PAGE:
Inevitably at some point (unless I die pretty soon) I'll no longer be able to say 'Scrimshaw gets better every time I see 'em', but so far it's the case. They're currently going through the difficult transition from a handful of people getting a kick out of their goofy music into a growing number of people seeing them and realizing they're a serious force. Wait, no, not SERIOUS. Well, you get the idea. There's a rare feeling you get when it dawns on you that something you thought was your own weird niche starts to reach more people. If they're not careful, they're going to make me suspect that someone out there in the brew city might actually be paying attention to me when I urge them to go see live music. If Scrimshaw ever was just a joke band, it's definitely not any more. Oh, and Wood Chickens! Holy crap were they good. If you thought psychobilly was dead, you should rethink that and go see Wood Chickens. Plus they did a cover of The Queers’ “Didn’t Puke” at about three times normal speed, so that’s enough to win me over right there.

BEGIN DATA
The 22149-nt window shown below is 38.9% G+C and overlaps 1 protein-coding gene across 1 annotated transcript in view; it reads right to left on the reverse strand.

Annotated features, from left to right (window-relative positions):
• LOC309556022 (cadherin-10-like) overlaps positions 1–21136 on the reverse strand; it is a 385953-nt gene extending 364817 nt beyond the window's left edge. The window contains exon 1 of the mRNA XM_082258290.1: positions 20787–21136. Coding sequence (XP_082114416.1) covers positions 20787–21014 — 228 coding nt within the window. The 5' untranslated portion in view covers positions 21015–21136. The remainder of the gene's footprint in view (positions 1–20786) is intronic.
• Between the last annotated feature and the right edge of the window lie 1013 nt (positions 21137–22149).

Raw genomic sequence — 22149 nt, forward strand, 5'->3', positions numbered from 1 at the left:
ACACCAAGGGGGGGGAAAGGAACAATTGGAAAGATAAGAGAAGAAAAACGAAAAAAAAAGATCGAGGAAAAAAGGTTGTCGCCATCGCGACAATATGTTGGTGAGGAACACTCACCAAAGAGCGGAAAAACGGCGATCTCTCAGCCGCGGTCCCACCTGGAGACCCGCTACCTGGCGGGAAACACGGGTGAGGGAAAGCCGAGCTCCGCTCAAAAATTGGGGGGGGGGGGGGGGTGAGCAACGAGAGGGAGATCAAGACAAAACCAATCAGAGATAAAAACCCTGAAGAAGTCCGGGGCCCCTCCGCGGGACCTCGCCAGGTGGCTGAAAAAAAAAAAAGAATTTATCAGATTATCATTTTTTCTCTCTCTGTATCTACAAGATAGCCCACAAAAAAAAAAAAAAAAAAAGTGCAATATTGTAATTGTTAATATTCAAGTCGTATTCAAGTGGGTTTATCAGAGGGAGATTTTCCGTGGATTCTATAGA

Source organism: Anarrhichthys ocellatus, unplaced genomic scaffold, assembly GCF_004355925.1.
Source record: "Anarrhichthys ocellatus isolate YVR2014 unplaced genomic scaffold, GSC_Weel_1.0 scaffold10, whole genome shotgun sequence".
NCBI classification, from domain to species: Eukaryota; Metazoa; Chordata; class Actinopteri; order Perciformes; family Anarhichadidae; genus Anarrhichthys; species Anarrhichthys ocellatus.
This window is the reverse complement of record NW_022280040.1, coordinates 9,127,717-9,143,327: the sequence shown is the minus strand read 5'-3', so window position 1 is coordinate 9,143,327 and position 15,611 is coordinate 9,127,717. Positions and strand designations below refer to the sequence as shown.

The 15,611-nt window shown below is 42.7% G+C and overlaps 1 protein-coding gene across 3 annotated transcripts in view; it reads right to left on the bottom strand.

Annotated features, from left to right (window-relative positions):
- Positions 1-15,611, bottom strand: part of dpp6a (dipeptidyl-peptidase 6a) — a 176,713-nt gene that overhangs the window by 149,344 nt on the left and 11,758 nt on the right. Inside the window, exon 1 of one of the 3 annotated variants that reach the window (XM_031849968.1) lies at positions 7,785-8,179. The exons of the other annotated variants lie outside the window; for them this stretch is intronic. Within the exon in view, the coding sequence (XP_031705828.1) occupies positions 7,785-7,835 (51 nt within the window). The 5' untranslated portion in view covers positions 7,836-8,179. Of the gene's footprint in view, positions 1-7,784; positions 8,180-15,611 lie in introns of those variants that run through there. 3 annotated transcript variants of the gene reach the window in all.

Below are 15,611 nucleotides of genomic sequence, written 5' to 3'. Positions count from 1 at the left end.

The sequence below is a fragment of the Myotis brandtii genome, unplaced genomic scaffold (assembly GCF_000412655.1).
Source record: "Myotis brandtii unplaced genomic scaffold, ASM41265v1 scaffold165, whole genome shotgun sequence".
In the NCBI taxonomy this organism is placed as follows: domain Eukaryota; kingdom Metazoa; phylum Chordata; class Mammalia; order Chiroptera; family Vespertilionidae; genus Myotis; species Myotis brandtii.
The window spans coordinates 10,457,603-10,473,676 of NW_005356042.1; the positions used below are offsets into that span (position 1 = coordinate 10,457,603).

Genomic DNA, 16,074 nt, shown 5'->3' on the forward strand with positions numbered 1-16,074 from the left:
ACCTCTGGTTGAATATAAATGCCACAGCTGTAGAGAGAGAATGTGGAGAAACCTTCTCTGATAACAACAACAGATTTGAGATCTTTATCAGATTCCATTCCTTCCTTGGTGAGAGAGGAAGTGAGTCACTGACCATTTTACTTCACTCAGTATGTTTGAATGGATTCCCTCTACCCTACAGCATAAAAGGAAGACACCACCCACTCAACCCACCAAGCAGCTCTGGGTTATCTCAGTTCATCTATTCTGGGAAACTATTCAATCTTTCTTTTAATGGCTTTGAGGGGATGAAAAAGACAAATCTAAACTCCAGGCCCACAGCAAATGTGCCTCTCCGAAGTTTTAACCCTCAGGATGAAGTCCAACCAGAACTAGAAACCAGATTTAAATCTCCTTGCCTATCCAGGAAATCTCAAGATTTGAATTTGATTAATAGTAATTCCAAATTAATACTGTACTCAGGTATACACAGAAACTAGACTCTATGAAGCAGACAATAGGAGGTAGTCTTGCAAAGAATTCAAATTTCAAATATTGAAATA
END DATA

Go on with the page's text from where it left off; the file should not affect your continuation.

7. Dapp Theory: Jazz Estate, March 27

I never would've known about this except I follow drummer Kenny Grohowski on twitter because he is sometimes a member of Secret Chiefs 3, and he tweeted a picture of his drumkit set up at "The Jazz Estate", and I was like 'not the Jazz Estate...?!' and he was like 'yeah!' and I was like 'I'm there!' or something. See? Social media can save lives. I'm a cretin when it comes to jazz, something I hope to remedy if I ever get old, so I hadn't even heard of pianist/bandleader Andy Milne, but holy shit. Kenny of course was amazing, as was the whole band, but the frequent spoken-word interjections by poet John Moon were what sent the performance to another level. His words were a flurry of spiritual and philosophical ideas that played directly into my To Pimp A Butterfly obsession and the general conflicted condition of our country this year and for the foreseeable future. It was way beyond what I was expecting, not just in musical terms, but in them for sure.

6. Feck: Milwaukee Psych Fest, May 14